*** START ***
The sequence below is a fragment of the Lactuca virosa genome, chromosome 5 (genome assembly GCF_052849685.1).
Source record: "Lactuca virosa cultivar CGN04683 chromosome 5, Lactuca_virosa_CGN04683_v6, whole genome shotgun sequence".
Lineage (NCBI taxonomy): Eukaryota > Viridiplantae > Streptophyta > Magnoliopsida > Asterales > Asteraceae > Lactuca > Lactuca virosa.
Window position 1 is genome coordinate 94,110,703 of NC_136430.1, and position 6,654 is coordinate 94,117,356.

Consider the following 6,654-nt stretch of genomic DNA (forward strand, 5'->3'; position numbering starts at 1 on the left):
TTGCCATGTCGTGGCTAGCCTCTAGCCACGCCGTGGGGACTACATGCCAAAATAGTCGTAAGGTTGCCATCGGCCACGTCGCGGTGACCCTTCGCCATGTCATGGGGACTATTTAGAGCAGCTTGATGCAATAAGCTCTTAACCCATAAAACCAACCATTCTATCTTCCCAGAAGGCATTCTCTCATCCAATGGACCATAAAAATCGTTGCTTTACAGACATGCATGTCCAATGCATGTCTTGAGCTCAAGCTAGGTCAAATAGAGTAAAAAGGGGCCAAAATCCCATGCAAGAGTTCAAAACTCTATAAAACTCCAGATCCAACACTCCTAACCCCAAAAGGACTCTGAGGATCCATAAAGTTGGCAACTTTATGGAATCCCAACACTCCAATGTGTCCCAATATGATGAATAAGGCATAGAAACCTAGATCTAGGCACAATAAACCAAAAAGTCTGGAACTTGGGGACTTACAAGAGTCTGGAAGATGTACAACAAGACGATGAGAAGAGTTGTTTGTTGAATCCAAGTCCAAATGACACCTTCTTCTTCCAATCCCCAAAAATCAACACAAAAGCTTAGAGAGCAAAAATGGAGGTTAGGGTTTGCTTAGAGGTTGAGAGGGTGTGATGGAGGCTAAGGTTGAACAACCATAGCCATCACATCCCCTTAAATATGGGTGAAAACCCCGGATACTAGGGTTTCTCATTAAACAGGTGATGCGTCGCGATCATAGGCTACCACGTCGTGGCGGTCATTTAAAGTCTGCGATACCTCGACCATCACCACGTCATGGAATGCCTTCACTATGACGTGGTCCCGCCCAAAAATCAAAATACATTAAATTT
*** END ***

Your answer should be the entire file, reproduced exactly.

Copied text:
The sequence below is a fragment of the Lactuca virosa genome, chromosome 5 (genome assembly GCF_052849685.1).
Source record: "Lactuca virosa cultivar CGN04683 chromosome 5, Lactuca_virosa_CGN04683_v6, whole genome shotgun sequence".
Lineage (NCBI taxonomy): Eukaryota > Viridiplantae > Streptophyta > Magnoliopsida > Asterales > Asteraceae > Lactuca > Lactuca virosa.
Window position 1 is genome coordinate 94,110,703 of NC_136430.1, and position 6,654 is coordinate 94,117,356.

Consider the following 6,654-nt stretch of genomic DNA (forward strand, 5'->3'; position numbering starts at 1 on the left):
TTGCCATGTCGTGGCTAGCCTCTAGCCACGCCGTGGGGACTACATGCCAAAATAGTCGTAAGGTTGCCATCGGCCACGTCGCGGTGACCCTTCGCCATGTCATGGGGACTATTTAGAGCAGCTTGATGCAATAAGCTCTTAACCCATAAAACCAACCATTCTATCTTCCCAGAAGGCATTCTCTCATCCAATGGACCATAAAAATCGTTGCTTTACAGACATGCATGTCCAATGCATGTCTTGAGCTCAAGCTAGGTCAAATAGAGTAAAAAGGGGCCAAAATCCCATGCAAGAGTTCAAAACTCTATAAAACTCCAGATCCAACACTCCTAACCCCAAAAGGACTCTGAGGATCCATAAAGTTGGCAACTTTATGGAATCCCAACACTCCAATGTGTCCCAATATGATGAATAAGGCATAGAAACCTAGATCTAGGCACAATAAACCAAAAAGTCTGGAACTTGGGGACTTACAAGAGTCTGGAAGATGTACAACAAGACGATGAGAAGAGTTGTTTGTTGAATCCAAGTCCAAATGACACCTTCTTCTTCCAATCCCCAAAAATCAACACAAAAGCTTAGAGAGCAAAAATGGAGGTTAGGGTTTGCTTAGAGGTTGAGAGGGTGTGATGGAGGCTAAGGTTGAACAACCATAGCCATCACATCCCCTTAAATATGGGTGAAAACCCCGGATACTAGGGTTTCTCATTAAACAGGTGATGCGTCGCGATCATAGGCTACCACGTCGTGGCGGTCATTTAAAGTCTGCGATACCTCGACCATCACCACGTCATGGAATGCCTTCACTATGACGTGGTCCCGCCCAAAAATCAAAATACATTAAATTT